The official said: “The feeling in the commission is almost like it’s a given that we cannot create too much trouble for industry – irrespective of the public health benefits – and that companies suffer a lot from our regulations on chemicals, so we should try to make it easier on them.”
Several EU heads of state added to the pressure. The French president, Emmanuel Macron, called for a “regulatory pause” in environmental law to help industry, while the Belgian prime minister, Alexander De Croo, said in May: “If we are overburdening people with rules and regulations, we risk losing the public support for the green agenda.”
The EPP first proposed “a regulatory moratorium [to] delay those acts that would unnecessarily increase costs for businesses … such as Reach” last September. Its move coincided with an announcement by the German chemicals giant BASF of a “permanent” downsizing in Europe, which it linked to “overregulation”.
Germany’s VCI industry association had called for a postponement of the chemicals ban as far back as March 2022. The VCI director, Wolfgang Grosse Entrup, said last month that a related proposal to ban forever chemicals would have “fatal” effects for German industry. “With each and every one of these substances that is banned in the EU, the risk of further emigration of our industry to less strictly regulated regions increases,” he said.
Last year the VCI gave the EPP’s Christian Democratic Union and Christian Social Union parties in Germany more than €150,000.
“A ban on chemicals based on percentage targets would make little sense, as the hazard profile, applications and thus the potential risk of substances vary widely,” the VCI said. Instead, the commission should pursue a “risk-based approach, as this is often the only way to achieve effective, efficient and proportionate risk management,” it added.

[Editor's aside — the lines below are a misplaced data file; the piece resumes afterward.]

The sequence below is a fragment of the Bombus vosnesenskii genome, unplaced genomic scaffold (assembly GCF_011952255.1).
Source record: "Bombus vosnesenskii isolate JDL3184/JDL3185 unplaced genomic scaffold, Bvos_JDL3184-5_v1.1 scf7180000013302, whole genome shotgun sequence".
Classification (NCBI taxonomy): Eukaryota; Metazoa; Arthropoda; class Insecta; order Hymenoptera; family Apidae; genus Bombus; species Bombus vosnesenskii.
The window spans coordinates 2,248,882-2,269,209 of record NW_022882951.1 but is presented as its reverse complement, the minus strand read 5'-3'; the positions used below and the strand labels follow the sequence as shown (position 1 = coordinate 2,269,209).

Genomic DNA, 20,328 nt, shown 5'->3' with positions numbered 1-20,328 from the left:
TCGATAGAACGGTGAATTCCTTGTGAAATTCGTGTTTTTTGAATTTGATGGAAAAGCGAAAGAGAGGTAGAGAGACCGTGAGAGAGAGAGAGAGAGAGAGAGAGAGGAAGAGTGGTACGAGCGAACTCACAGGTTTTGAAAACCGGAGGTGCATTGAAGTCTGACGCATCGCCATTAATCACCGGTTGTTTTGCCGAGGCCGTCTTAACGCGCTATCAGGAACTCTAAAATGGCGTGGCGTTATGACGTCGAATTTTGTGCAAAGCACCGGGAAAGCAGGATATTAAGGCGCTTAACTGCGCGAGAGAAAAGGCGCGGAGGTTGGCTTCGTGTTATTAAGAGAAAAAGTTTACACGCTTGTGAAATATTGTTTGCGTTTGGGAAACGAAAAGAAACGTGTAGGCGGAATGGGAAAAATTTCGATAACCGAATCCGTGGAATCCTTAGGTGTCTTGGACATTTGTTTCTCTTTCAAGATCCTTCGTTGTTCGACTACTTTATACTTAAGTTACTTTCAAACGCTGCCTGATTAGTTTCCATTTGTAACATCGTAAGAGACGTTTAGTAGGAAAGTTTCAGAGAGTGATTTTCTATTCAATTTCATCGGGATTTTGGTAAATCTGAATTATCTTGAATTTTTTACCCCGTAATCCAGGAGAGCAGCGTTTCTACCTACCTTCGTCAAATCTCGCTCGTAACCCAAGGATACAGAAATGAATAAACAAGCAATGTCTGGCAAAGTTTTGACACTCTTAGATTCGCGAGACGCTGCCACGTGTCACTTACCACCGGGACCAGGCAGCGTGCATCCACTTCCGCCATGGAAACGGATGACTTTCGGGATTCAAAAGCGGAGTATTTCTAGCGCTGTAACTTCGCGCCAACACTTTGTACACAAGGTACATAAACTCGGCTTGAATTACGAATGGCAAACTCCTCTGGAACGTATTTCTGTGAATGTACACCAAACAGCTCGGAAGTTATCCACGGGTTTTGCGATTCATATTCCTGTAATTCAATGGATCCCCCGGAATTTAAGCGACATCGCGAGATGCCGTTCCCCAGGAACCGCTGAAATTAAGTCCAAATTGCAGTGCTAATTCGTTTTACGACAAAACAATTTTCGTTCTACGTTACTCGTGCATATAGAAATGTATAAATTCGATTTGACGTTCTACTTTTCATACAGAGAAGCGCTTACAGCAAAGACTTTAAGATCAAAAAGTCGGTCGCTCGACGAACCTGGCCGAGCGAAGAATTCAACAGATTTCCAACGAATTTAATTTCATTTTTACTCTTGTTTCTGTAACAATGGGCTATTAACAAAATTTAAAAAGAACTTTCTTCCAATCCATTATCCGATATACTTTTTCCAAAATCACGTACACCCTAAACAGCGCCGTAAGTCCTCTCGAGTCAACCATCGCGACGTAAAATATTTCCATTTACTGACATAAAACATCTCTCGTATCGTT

Eleven PFAS industry players in Germany employed 94 lobbyists and spent a combined €9m in the most recent annual data, according to analysis by Corporate Europe Observatory due out later this week. In Brussels, 12 members of the PFAS industry have 72 individual lobbyists active and an annual spend of between €18.6m and €21.1m, the paper says.
One significant lobby battle focuses on a new inventory for polymers – the building blocks for plastics – in the Reach reform, the EU official said. The current situation resembled a “regulatory capture” by incumbents, to stifle a growing alternative chemicals industry, they added.
The Reach reform was initially a commission priority. The commission’s first vice-president, Frans Timmermans, said in 2020: “It is especially important to stop using the most harmful chemicals in consumer products, from toys and childcare products to textiles and materials that come in contact with our food.”
A commission spokesperson said that Brussels “strives to take into account comments from stakeholders from all sides in a balanced way. This reflects all objectives of the Reach regulation, which aims at a high level of protection of human health and the environment while enhancing the competitiveness and innovation of the European chemical industry. The commission also needs to ensure proportionality and policy coherence with other important objectives such as climate neutrality, digital transformation and reducing excessive dependence on imported strategic materials.”